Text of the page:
1. Other Conditions: Consult a healthcare provider before using ibuprofen if you have asthma, liver disease, high blood pressure, or are pregnant or breastfeeding.
  1. Interactions: Ibuprofen may interact with other medications, including blood thinners, corticosteroids, and certain antidepressants. Discuss all medications you are taking with your healthcare provider to avoid interactions.


In conclusion, ibuprofen is a widely used medication known for its effectiveness in reducing pain and fever. However, it’s important to use it responsibly and under medical guidance to minimize potential risks. Always follow the prescribed dosage, be aware of possible side effects, and consult your healthcare provider if you have any concerns or experience adverse reactions. Ibuprofen can be a valuable tool in managing discomfort when used correctly and with proper precautions.


Q1. What is Ibuprofen Used For?

A1. Ibuprofen is a medication that helps with inflammation, pain, and fever. It’s commonly used for arthritis, menstrual cramps, and mild to moderate pain. You can buy it over the counter for pain relief.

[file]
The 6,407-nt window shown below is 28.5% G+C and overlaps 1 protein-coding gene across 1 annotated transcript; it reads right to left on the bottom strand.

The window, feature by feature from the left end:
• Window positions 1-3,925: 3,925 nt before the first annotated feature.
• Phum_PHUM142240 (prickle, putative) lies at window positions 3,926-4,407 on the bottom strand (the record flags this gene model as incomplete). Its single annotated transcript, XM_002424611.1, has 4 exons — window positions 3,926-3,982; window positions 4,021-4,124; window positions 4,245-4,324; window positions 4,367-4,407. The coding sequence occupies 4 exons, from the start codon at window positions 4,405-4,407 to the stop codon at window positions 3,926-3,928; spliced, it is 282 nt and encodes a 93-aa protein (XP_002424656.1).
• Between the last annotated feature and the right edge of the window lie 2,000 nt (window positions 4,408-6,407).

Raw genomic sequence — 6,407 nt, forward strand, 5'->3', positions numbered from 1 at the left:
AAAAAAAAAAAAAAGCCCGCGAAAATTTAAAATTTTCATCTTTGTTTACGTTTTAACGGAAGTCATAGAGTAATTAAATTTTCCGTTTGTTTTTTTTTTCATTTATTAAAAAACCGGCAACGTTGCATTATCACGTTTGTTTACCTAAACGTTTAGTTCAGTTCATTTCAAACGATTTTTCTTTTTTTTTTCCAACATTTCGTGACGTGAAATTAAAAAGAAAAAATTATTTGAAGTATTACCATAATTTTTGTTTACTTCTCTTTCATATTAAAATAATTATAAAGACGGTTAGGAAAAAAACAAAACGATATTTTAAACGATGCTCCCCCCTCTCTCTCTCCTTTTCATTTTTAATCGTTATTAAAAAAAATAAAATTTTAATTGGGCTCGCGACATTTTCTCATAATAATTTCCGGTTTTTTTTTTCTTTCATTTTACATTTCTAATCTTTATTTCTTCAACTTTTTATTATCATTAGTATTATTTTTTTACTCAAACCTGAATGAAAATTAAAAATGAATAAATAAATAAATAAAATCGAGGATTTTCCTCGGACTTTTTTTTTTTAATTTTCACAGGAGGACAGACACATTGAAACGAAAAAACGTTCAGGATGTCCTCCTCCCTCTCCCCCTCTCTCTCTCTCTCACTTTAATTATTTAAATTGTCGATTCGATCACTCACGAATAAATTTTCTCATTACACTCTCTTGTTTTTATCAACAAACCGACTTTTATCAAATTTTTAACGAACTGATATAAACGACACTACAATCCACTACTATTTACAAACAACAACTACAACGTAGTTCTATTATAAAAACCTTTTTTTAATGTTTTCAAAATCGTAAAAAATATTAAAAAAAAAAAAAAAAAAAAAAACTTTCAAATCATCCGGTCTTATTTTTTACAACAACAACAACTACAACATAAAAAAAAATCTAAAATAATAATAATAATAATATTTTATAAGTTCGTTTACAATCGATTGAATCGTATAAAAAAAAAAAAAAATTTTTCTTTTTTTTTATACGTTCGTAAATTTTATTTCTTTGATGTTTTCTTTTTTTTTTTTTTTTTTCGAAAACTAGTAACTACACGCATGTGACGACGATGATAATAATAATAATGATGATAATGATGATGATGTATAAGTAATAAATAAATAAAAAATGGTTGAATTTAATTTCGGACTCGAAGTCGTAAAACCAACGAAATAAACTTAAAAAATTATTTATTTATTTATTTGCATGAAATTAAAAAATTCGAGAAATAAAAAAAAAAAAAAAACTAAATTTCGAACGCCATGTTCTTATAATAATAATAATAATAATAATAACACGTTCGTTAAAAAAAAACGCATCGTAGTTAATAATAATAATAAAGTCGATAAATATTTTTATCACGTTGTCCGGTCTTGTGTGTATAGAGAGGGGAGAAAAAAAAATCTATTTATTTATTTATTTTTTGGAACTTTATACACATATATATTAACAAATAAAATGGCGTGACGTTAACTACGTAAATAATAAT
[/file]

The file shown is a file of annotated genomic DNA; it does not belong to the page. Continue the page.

Q2. What Type of Medicine is Ibuprofen?

A2. Ibuprofen is a non-steroidal anti-inflammatory drug (NSAID).

Q3. Is Ibuprofen a Painkiller?

A3. Yes, ibuprofen is a painkiller. It’s part of the NSAID group and is used to ease mild to moderate pain, such as toothaches, migraines, and period pain.

Q4. What is in Ibuprofen Tablets?

A4. Each tablet contains 200 mg of ibuprofen. Other ingredients include lactose, starch, silica, magnesium stearate, sucrose, talc, and some coloring agents.

Q5. Who Should Not Take Ibuprofen?

A5. People who should avoid ibuprofen include those who have had stomach ulcers, bleeding in the stomach, severe heart, kidney, or liver problems or are pregnant or trying to get pregnant.